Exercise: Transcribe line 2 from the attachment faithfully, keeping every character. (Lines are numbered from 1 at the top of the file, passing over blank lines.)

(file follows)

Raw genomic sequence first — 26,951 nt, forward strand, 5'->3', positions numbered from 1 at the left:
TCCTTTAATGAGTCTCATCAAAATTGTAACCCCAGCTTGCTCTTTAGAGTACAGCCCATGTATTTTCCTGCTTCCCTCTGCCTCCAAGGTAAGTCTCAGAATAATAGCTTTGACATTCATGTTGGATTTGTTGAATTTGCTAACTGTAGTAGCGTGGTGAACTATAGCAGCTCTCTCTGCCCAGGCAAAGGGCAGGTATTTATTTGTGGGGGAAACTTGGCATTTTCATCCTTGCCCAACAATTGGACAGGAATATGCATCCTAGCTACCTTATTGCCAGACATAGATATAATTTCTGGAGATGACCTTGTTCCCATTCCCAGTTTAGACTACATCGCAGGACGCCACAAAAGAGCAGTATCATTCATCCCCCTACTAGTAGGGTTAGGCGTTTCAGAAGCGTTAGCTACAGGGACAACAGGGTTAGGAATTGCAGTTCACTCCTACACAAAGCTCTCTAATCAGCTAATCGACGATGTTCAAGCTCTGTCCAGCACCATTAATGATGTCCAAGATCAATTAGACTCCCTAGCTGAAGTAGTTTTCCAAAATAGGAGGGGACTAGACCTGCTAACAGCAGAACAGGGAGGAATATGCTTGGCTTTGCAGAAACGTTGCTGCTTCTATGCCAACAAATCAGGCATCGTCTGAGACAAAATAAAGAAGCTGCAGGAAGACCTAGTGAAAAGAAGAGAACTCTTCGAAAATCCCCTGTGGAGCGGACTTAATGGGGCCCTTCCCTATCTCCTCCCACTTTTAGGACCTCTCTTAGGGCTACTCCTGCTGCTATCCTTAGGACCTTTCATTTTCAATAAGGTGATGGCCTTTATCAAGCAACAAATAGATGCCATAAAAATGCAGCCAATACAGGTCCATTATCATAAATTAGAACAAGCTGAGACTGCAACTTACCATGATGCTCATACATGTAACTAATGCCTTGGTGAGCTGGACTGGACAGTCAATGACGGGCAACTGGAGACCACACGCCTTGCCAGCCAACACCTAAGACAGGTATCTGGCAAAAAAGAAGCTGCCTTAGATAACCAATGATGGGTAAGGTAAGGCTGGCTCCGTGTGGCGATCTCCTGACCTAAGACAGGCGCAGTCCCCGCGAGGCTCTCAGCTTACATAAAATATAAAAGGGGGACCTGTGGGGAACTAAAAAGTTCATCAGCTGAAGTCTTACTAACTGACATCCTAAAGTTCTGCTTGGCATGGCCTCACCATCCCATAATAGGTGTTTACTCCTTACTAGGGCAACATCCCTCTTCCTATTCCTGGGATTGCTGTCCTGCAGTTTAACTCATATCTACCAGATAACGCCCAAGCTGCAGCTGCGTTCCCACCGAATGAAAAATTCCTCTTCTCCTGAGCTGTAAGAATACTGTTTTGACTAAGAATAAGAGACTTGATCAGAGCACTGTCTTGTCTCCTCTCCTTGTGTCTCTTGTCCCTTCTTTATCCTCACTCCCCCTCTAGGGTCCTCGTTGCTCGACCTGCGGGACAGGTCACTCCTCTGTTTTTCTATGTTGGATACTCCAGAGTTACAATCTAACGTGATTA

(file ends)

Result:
TCCTTTAATGAGTCTCATCAAAATTGTAACCCCAGCTTGCTCTTTAGAGTACAGCCCATGTATTTTCCTGCTTCCCTCTGCCTCCAAGGTAAGTCTCAGAATAATAGCTTTGACATTCATGTTGGATTTGTTGAATTTGCTAACTGTAGTAGCGTGGTGAACTATAGCAGCTCTCTCTGCCCAGGCAAAGGGCAGGTATTTATTTGTGGGGGAAACTTGGCATTTTCATCCTTGCCCAACAATTGGACAGGAATATGCATCCTAGCTACCTTATTGCCAGACATAGATATAATTTCTGGAGATGACCTTGTTCCCATTCCCAGTTTAGACTACATCGCAGGACGCCACAAAAGAGCAGTATCATTCATCCCCCTACTAGTAGGGTTAGGCGTTTCAGAAGCGTTAGCTACAGGGACAACAGGGTTAGGAATTGCAGTTCACTCCTACACAAAGCTCTCTAATCAGCTAATCGACGATGTTCAAGCTCTGTCCAGCACCATTAATGATGTCCAAGATCAATTAGACTCCCTAGCTGAAGTAGTTTTCCAAAATAGGAGGGGACTAGACCTGCTAACAGCAGAACAGGGAGGAATATGCTTGGCTTTGCAGAAACGTTGCTGCTTCTATGCCAACAAATCAGGCATCGTCTGAGACAAAATAAAGAAGCTGCAGGAAGACCTAGTGAAAAGAAGAGAACTCTTCGAAAATCCCCTGTGGAGCGGACTTAATGGGGCCCTTCCCTATCTCCTCCCACTTTTAGGACCTCTCTTAGGGCTACTCCTGCTGCTATCCTTAGGACCTTTCATTTTCAATAAGGTGATGGCCTTTATCAAGCAACAAATAGATGCCATAAAAATGCAGCCAATACAGGTCCATTATCATAAATTAGAACAAGCTGAGACTGCAACTTACCATGATGCTCATACATGTAACTAATGCCTTGGTGAGCTGGACTGGACAGTCAATGACGGGCAACTGGAGACCACACGCCTTGCCAGCCAACACCTAAGACAGGTATCTGGCAAAAAAGAAGCTGCCTTAGATAACCAATGATGGGTAAGGTAAGGCTGGCTCCGTGTGGCGATCTCCTGACCTAAGACAGGCGCAGTCCCCGCGAGGCTCTCAGCTTACATAAAATATAAAAGGGGGACCTGTGGGGAACTAAAAAGTTCATCAGCTGAAGTCTTACTAACTGACATCCTAAAGTTCTGCTTGGCATGGCCTCACCATCCCATAATAGGTGTTTACTCCTTACTAGGGCAACATCCCTCTTCCTATTCCTGGGATTGCTGTCCTGCAGTTTAACTCATATCTACCAGATAACGCCCAAGCTGCAGCTGCGTTCCCACCGAATGAAAAATTCCTCTTCTCCTGAGCTGTAAGAATACTGTTTTGACTAAGAATAAGAGACTTGATCAGAGCACTGTCTTGTCTCCTCTCCTTGTGTCTCTTGTCCCTTCTTTATCCTCACTCCCCCTCTAGGGTCCTCGTTGCTCGACCTGCGGGACAGGTCACTCCTCTGTTTTTCTATGTTGGATACTCCAGAGTTACAATCTAACGTGATTA